3) M.I.T. Expands Its Free Online Courses
MIT will be allowing anyone anywhere to take M.I.T. courses online free of charge — and for the first time earn official certificates for demonstrating mastery of the subjects taught.

4) Opening Learning Initiative
The Open Learning Initiative (OLI) is an open educational resources project uses knowledge from learning science and the affordances of the web to transform instruction, significantly improve learning outcomes and to achieve significant increases in productivity in post secondary education.

5) Twelve Dozen Places to Learn Online for Free
If you’re interested in learning something new, this article is for you.  Broken down by subject and/or category, there are several top-notch self-education resources bookmarked.

6) Sugata Mitra shows how kids teach themselves
In this provocative video Sugata Mitra challenges the notion that children need adults to learn. He suggests rather than a schooling system of indoctrination, when we accept the truth that children are quite capable of learning on their own we can focus on providing a culture of outdoctrination.
7) Educators Can Save Time When They Stop Reinventing the Wheel with OER
OER which stands for Open Educational Resources is the name of a movement working toward a common goal of providing quality courses for learning for free. At the heart of the movement toward Open Educational Resources is the simple and powerful idea that the world’s knowledge is a public good and that technology in general, and the Worldwide Web in particular, provide an extraordinary opportunity for everyone to share, use, and re-use knowledge. This knowledge provides links to many OER materials.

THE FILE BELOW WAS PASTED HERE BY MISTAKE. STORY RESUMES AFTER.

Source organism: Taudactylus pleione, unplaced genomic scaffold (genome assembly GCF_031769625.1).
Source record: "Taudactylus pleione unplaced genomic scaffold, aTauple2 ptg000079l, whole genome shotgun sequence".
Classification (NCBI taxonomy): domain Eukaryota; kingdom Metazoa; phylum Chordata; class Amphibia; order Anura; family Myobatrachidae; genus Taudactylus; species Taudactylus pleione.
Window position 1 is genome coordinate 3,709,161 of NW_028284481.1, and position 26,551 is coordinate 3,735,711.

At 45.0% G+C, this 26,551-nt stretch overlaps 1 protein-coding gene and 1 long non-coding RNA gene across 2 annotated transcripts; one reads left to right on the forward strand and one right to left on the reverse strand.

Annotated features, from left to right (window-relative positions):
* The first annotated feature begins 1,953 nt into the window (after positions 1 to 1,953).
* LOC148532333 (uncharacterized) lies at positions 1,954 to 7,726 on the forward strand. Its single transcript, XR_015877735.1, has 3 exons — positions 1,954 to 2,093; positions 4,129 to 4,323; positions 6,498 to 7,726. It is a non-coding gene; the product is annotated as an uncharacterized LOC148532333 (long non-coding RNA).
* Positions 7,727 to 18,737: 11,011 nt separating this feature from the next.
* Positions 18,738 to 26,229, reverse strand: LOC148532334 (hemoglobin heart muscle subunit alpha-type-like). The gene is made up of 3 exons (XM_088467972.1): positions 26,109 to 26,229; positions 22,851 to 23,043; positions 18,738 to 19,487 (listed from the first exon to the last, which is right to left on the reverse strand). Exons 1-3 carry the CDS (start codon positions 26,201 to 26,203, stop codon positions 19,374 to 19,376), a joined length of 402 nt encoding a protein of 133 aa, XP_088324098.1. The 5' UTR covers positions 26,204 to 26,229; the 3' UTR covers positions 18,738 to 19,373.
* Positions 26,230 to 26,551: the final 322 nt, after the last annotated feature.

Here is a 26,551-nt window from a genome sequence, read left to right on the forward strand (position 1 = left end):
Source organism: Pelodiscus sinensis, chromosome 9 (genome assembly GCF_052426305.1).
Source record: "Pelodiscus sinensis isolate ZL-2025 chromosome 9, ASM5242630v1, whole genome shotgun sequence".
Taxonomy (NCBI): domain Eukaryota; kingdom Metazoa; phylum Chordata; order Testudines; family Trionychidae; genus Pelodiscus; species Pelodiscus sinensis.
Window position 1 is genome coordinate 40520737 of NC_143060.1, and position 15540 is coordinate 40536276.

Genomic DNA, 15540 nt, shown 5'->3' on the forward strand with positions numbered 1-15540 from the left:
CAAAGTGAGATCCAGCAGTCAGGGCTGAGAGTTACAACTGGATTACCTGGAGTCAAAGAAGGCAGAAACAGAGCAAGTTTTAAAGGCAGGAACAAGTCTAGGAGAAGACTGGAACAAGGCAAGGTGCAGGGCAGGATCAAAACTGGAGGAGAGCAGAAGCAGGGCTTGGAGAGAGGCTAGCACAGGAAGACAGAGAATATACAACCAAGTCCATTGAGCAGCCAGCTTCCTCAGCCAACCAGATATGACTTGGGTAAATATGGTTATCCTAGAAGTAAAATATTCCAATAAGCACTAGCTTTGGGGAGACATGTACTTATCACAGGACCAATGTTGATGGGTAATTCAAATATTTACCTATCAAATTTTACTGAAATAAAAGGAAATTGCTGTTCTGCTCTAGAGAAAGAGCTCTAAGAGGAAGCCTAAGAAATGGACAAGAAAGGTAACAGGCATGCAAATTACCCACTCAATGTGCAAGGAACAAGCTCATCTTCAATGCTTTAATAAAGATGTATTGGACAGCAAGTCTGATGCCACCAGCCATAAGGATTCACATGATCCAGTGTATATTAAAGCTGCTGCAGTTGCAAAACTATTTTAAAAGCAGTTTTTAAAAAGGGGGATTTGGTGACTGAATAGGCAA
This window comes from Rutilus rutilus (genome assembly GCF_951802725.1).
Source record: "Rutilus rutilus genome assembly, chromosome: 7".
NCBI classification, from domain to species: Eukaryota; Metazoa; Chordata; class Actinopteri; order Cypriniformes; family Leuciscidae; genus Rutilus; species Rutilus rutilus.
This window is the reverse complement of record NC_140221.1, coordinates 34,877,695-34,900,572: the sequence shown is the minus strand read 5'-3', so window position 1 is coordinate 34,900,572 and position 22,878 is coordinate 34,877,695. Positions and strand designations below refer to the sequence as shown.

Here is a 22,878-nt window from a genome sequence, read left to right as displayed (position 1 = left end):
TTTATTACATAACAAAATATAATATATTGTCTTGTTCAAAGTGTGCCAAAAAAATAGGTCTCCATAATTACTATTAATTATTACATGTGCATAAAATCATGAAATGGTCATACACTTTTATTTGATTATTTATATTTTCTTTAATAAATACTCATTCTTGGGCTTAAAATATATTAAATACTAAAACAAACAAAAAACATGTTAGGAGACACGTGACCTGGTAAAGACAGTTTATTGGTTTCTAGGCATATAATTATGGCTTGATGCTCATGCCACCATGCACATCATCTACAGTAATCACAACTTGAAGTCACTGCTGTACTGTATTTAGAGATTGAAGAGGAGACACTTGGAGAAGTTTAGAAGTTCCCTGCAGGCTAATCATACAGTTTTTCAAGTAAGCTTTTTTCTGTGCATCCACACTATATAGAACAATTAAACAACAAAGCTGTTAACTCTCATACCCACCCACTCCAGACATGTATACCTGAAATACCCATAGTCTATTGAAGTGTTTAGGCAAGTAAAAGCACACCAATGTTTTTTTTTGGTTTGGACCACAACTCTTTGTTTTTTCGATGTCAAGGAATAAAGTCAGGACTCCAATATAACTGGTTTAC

8) e-Learning for Kids
e-Learning for Kids is a global, nonprofit foundation dedicated to fun and free learning on the Internet for children ages 5 - 12. They offer free, best-in-class courseware in math, science, reading and keyboarding; and they’re building a community for parents and educators to share innovations and insights in childhood education.

9) Life Hacker University
A list of courses available from schools like Yale, MIT, Stanford, and UC Berkeley that will inspire, challenge, open doors, and give you the tools to improve your life. 

10) Parents explain how their children learn on their own free of schools or teachers
Here are some excerpts:
  • My son learned to read completely on his own without me sitting there telling him what to do or how to do it. He learned to read by doing the things he loves.
  • Replicating science experiments that she watched on YouTube, writing stories on textnovel, and staying home from school to do these things became my second grade daughter's answer to her own learning needs (when her public school situation was boring her to tears). She felt she just wasted all day at school waiting to get home and start learning.
Note: You can join the conversation at our group on Facebook where we discuss learning without school here.

What Next?
As hard as it might be for some to acknowledge, when it comes to learning, teachers are not for everyone. If we are not afraid to accept this as a fact, how might we change the learning environments we provide for 21st century students?